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Posted on Sustainabilitank.info on September 12th, 2010
by Pincas Jawetz (pj@sustainabilitank.info)

The week before Labor Day we were traveling along the coast of Upper New England along the stretch from Lynn and Marblehead North of Boston in Massachusetts, through Cape Ann, Plum Island, the shores of New Hampshire and up to Kennebunkport in Maine. That was the route that Hurricane Earl was expected to take – but Earl the Good did us no harm.
I intend to write about stops on that trip, and the rather good conditions in the States we visited, but this posting deals instead with global issues – what I found going over the papers upon return to New York.

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What surprised me was the fact that though mentioned as details in the papers, the underlying reality that struck me seemed to be an issue with¬† a common link that no paper mentioned – something we feel is the start of the demise of the WTO construct – that colossus of World Trade Organization that is being hailed as the epitome of global international structure that everyone was supposed to strive to get in through its doors – an achievement that was going to reward States for good behavior. But first what struck me was The Financial Times note that gave away the reality –¬† seemingly Russia has decided that it just makes no sense to them to allow the outside world to dictate to them rules of behavior.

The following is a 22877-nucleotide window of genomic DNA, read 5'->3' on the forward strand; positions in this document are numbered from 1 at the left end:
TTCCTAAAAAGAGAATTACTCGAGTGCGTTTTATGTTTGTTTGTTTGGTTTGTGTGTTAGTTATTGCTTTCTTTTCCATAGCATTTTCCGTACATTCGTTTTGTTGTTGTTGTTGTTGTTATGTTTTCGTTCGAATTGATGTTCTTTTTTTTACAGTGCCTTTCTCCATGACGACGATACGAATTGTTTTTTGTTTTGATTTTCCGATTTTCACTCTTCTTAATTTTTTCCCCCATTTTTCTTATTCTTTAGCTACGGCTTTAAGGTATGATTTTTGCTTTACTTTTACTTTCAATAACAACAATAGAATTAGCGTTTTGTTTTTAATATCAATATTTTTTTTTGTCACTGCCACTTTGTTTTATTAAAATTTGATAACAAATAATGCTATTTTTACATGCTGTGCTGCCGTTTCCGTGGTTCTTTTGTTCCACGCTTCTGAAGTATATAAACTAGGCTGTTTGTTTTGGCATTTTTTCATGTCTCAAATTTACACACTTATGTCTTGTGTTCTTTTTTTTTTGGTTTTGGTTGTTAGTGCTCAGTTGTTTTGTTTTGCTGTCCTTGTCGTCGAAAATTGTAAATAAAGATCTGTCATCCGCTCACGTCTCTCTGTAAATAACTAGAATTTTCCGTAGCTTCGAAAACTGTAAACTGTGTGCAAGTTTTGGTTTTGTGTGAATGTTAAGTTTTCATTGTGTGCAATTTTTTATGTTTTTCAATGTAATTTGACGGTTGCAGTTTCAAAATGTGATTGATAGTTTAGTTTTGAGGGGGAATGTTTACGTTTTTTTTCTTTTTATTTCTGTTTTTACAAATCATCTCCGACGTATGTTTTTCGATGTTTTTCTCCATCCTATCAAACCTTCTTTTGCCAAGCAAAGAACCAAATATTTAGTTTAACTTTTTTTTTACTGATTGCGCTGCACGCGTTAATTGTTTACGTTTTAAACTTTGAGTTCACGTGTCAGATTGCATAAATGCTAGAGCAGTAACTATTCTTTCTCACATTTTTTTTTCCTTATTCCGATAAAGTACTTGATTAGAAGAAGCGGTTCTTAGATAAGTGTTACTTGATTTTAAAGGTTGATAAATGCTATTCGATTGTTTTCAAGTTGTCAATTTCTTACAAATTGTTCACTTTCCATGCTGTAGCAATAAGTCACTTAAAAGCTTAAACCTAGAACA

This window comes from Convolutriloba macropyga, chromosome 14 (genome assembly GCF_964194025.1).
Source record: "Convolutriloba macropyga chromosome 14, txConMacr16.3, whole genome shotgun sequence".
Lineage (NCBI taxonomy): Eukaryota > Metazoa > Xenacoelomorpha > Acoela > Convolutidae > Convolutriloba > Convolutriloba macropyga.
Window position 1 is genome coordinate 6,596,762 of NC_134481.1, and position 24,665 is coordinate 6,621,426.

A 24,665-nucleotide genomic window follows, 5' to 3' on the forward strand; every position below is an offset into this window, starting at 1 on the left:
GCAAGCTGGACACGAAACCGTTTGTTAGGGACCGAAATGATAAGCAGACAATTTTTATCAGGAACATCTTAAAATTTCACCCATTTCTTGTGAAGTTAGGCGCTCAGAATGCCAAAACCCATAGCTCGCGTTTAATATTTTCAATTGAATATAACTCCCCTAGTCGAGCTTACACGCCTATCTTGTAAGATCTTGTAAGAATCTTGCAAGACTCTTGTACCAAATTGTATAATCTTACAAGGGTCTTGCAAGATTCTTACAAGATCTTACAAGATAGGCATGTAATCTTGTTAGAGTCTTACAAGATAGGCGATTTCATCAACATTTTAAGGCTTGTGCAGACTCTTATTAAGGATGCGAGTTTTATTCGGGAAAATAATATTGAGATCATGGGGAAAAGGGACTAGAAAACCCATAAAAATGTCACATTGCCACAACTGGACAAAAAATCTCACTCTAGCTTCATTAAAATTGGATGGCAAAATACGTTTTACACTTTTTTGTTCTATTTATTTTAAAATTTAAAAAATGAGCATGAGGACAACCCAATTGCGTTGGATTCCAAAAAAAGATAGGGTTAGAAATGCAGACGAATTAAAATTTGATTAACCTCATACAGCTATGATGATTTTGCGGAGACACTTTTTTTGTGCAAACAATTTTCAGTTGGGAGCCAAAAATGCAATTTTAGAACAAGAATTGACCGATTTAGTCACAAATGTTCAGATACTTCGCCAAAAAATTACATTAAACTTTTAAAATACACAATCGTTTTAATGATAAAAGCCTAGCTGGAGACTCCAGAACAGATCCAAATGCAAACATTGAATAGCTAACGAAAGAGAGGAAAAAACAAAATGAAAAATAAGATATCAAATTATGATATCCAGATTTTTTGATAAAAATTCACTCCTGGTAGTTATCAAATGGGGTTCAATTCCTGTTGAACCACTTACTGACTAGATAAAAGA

Russia has suffered because of the climate change effects from severe drought and decreased yield of wheat – so Russia simply closed its doors to those that want to buy its wheat as Mr. Putin does not want riots because of shortages of buckwheat. He knows that we will call this interference with free trade, but he decided that the chaff of free trade is rubbish if it causes foreseeable difficulties yo his leadership.

But that was just the beginning. Russia also closed the door to imports of cars by way of tariffs – a clear no-no with WTO. And why did they do that? Simple enough – they want investments in Russia for manufacturing cars inside Russia and eventually they will get their way.

China is even more important – it clearly does what it wants with impunity and the WTO label is plainly superfluous. Yes or no – Hugo Boss – the German fashion house has announced that it will open 100 stores in China to add to the 450 stores it owns globally now, and the further 150 stores it will open by 2015 outside China. This is a neat increase and clear vote of confidence in the growing Chinese middle class.

The US talks tough to China in public but sent high level delegations to China to reach all sorts of agreements so it will not be outplayed in business terms by others. Lawrence Summers, the Director of the National Economic Council and Thomas Donilon the Deputy National Security Adviser came to Beijing to fashion “new pacts” – a nice combination of the tough and the economic. We will clearly not know exactly what they talked about, but we assume that it finally doomed on Washington that wage increases in China so the Middle Class becomes faster a buying class – is more of a win-win situation then pushing the Chinese to increase the exchange rate in order to become less competitive with their exports. In the end, we trust that the Chinese, like the Russians, will do what is best for them according to their own internal calculations. WTO is not part of these calculations and it will be the US that will have to adjust when talking to the Chinese bankers – China having become the lender that allows the US to live above its means while still keeping some control over the money-printing presses. To top this – Bill Gates and Warren Buffet also went to China – this seemingly to suggest to the Chinese tycoons to recycle some of their gains as philanthropies and this then becomes a second route on the same road to help the earning power of the lower classes in China.